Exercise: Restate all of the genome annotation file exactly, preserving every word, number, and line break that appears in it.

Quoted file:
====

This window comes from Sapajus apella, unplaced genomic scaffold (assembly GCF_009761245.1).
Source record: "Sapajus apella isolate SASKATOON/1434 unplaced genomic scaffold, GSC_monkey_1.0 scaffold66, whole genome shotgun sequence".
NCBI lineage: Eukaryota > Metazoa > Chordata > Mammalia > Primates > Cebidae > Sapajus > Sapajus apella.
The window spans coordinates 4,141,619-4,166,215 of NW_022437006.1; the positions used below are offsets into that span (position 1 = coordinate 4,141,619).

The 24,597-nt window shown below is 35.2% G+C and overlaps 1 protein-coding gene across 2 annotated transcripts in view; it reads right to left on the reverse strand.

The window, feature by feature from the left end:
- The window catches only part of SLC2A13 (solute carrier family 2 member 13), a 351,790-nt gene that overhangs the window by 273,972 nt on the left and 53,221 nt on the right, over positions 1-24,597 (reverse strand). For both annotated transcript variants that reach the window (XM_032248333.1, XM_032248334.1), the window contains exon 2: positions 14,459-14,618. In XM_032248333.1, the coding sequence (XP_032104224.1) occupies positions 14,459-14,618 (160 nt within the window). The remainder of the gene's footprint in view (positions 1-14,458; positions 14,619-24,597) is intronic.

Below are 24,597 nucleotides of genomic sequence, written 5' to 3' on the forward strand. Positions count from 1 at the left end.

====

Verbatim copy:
This window comes from Sapajus apella, unplaced genomic scaffold (assembly GCF_009761245.1).
Source record: "Sapajus apella isolate SASKATOON/1434 unplaced genomic scaffold, GSC_monkey_1.0 scaffold66, whole genome shotgun sequence".
NCBI lineage: Eukaryota > Metazoa > Chordata > Mammalia > Primates > Cebidae > Sapajus > Sapajus apella.
The window spans coordinates 4,141,619-4,166,215 of NW_022437006.1; the positions used below are offsets into that span (position 1 = coordinate 4,141,619).

The 24,597-nt window shown below is 35.2% G+C and overlaps 1 protein-coding gene across 2 annotated transcripts in view; it reads right to left on the reverse strand.

The window, feature by feature from the left end:
- The window catches only part of SLC2A13 (solute carrier family 2 member 13), a 351,790-nt gene that overhangs the window by 273,972 nt on the left and 53,221 nt on the right, over positions 1-24,597 (reverse strand). For both annotated transcript variants that reach the window (XM_032248333.1, XM_032248334.1), the window contains exon 2: positions 14,459-14,618. In XM_032248333.1, the coding sequence (XP_032104224.1) occupies positions 14,459-14,618 (160 nt within the window). The remainder of the gene's footprint in view (positions 1-14,458; positions 14,619-24,597) is intronic.

Below are 24,597 nucleotides of genomic sequence, written 5' to 3' on the forward strand. Positions count from 1 at the left end.